MAGIC patch

This five-year project will involve the design, building, and testing  MAGIC, a next-generation University of Iowa built spaceflight fluxgate magnetometer. We will establish flight-heritage through a do-no-harm Technical Demonstration as a hosted-payload on the UI-led TRACERS SMEX mission that complements the existing UCLA magnetometer (enabling spacecraft field mitigation). MAGIC is built from scratch at the University of Iowa by Prof. Miles, the principal investigator of the project. MAGIC delivers world-class magnetic measurements without relying on the legacy ring-cores used by most other providers and can be scaled and tuned for other applications. The two technical objectives of the project are:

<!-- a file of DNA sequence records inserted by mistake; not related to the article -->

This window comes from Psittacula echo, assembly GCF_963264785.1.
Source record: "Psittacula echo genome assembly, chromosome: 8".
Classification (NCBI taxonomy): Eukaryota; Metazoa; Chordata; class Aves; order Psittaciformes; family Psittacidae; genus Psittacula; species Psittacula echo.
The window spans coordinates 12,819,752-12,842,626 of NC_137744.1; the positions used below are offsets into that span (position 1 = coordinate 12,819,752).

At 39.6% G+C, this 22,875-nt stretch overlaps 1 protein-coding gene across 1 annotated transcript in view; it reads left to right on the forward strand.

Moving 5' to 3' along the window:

• Technical Demonstration on TRACERS Establishing Flight-Heritage Objective
  • New National Capability to Provide Spaceflight Magnetometers 




TRACERS mission funded by $115 million grant from NASA takes next step

UI Physics and Astronomy Assistant Professor David Miles is developing a new magnetic-field instrument called MAGnetometers for Innovation and Capability (MAGIC). Miles said MAGIC will be a supplement, or an add-on, to the Tandem Reconnection and Cusp Electrodynamics Reconnaissance Satellites (TRACERS) mission, which will strive to answer questions regarding space weather.  

NASA-Iowa TRACERS project moves into next phase

A $115 million space mission awarded by NASA to the University of Iowa can now proceed in earnest. Called TRACERS, it will study interactions between the sun’s and Earth’s magnetic fields. NASA also approved an extra $7.6 million for a magnetic field instrument to be designed and built at Iowa, Called MAGnetometers for Innovation and Capability (MAGIC), the instrument is intended to demonstrate that Iowa can reliably manufacture a new magnetic-field instrument that meets NASA’s exacting standards.